Even for neobanks with large deposit and loan bases – businesses familiar to incumbent banks – valuations of the most successful businesses exceeded what most bank buyers could handle. FT Partners advised London-based digital bank Revolut Ltd. in its latest round of funding of $ 800 million announced in July, directed by SoftBank Investment Advisers (UK) Ltd. and Tiger Global Management LLC. Revolut has increased its post-currency valuation six-fold to $ 33 billion from its previous cycle just 18 months ago. In the United States, the valuations of major neobanks are climbing rapidly, with Chime Financial Inc. having recently reached a valuation of $ 25 billion.
The unusual economic dynamics of the coronavirus pandemic, when consumers poured cash and bank income from loan interest contracted, also led banks to focus on their core business rather than making big deals. technological at this point, Johnson said. However, he expects banks’ appetite for mergers and acquisitions in small fintechs to increase, as there is a greater variety of potential products that banks can offer by acquiring a small startup than before.
This interest in mergers and acquisitions could also be encouraged, as the formation of partnerships with fintechs becomes increasingly competitive, Johnson said. If a fintech doesn’t partner exclusively with a bank, a full acquisition could leave the bank cornering that company’s supply.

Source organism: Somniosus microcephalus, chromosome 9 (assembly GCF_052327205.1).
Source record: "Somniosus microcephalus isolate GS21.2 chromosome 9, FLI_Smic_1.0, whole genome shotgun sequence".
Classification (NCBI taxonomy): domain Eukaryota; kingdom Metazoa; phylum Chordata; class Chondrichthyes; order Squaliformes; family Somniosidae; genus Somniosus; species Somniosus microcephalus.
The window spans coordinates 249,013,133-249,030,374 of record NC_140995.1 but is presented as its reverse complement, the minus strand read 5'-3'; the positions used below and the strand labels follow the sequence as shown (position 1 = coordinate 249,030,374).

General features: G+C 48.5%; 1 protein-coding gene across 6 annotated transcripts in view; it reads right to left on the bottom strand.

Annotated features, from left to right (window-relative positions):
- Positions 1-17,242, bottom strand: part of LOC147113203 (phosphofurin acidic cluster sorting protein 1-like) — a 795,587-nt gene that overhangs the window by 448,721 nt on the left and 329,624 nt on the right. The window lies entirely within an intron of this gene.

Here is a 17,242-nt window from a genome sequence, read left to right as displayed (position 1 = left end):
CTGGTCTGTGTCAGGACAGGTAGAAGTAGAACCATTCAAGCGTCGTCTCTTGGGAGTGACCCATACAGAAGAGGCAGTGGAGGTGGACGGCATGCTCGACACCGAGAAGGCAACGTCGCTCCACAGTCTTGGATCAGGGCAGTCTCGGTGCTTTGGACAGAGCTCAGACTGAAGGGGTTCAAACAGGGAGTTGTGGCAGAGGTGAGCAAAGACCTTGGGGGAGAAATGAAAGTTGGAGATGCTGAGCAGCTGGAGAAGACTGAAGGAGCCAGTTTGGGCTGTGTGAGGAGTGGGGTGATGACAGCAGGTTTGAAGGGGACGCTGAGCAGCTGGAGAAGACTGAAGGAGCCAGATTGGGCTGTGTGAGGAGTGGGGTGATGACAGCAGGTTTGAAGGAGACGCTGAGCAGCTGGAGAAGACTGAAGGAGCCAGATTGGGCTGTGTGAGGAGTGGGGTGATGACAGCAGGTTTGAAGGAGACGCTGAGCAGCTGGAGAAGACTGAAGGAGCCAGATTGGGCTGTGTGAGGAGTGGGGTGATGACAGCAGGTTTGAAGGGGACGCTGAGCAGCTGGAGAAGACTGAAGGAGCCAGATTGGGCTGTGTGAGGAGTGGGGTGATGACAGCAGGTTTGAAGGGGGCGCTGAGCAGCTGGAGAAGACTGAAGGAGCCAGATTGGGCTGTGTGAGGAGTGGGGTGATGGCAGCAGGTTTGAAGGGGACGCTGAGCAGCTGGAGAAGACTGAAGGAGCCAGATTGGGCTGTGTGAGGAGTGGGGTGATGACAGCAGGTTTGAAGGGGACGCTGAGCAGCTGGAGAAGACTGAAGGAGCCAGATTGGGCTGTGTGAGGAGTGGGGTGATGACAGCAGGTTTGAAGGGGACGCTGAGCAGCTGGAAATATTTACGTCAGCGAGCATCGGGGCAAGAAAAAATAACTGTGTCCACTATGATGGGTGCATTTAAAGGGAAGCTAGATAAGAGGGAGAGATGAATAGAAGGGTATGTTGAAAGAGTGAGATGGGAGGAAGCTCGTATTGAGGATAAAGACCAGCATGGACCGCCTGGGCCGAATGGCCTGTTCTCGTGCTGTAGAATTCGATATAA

McLaughlin’s FT partners have helped fintechs navigate private fundraisers and valuations that are increasingly important in M&A discussions. The company acts as an “arms dealer” for fintechs, supporting founders and entrepreneurs through fundraising, mergers and acquisitions and IPOs, he said. Among neobanks and alternative lenders, FT Partners advised Series E of Upgrade Inc. in August, led by Koch Disruptive Technologies LLC; the SPAC merger of Moneylion Inc. in February; and the IPO of GreenSky Inc. in 2018.
He also advised the British neobank The sale of the secondary stake in OakNorth Bank PLC in September and October 2020, and it is would represent Cross River Bank, a US bank specializing in fintech partnerships, to raise new capital, which could value the company at $ 2.5 billion.
Banks appear willing to make deals for asset-generating targets rather than tech platforms, Pinnell lamented. On August 10, Truist Financial Corp. announced a $ 2 billion deal for a point-of-sale lender specializing in home construction and renovation loans, Service Finance Co. LLC. Service Finance does not market itself as a financial technology company, but even so, the treats elicited mixed reactions analysts, and some feared it would affect the bank’s share buyback plans and dilute its earnings per share.
While the Truist deal was important, mergers and acquisitions for fintech companies have shifted heavily towards even larger deals since early 2020. Eight deals worth over $ 5 billion accounted for more 69% of the total value of global transactions from January 2020 to August 6. according to the latest fintech transaction tracking tool compiled by S&P Global Market Intelligence.